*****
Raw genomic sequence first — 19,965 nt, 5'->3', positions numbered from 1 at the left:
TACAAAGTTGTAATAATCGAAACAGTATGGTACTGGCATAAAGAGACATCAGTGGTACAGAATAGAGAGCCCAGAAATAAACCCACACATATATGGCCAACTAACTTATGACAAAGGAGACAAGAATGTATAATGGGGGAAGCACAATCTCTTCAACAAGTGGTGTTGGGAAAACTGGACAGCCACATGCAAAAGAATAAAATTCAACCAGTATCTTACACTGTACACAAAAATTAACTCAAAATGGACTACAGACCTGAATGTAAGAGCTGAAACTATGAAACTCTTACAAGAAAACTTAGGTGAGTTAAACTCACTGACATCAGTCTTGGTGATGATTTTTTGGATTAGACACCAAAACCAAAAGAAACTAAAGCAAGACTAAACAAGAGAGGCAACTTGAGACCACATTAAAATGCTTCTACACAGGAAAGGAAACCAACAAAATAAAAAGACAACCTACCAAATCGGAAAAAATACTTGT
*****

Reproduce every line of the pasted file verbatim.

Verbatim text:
Raw genomic sequence first — 19,965 nt, 5'->3', positions numbered from 1 at the left:
TACAAAGTTGTAATAATCGAAACAGTATGGTACTGGCATAAAGAGACATCAGTGGTACAGAATAGAGAGCCCAGAAATAAACCCACACATATATGGCCAACTAACTTATGACAAAGGAGACAAGAATGTATAATGGGGGAAGCACAATCTCTTCAACAAGTGGTGTTGGGAAAACTGGACAGCCACATGCAAAAGAATAAAATTCAACCAGTATCTTACACTGTACACAAAAATTAACTCAAAATGGACTACAGACCTGAATGTAAGAGCTGAAACTATGAAACTCTTACAAGAAAACTTAGGTGAGTTAAACTCACTGACATCAGTCTTGGTGATGATTTTTTGGATTAGACACCAAAACCAAAAGAAACTAAAGCAAGACTAAACAAGAGAGGCAACTTGAGACCACATTAAAATGCTTCTACACAGGAAAGGAAACCAACAAAATAAAAAGACAACCTACCAAATCGGAAAAAATACTTGT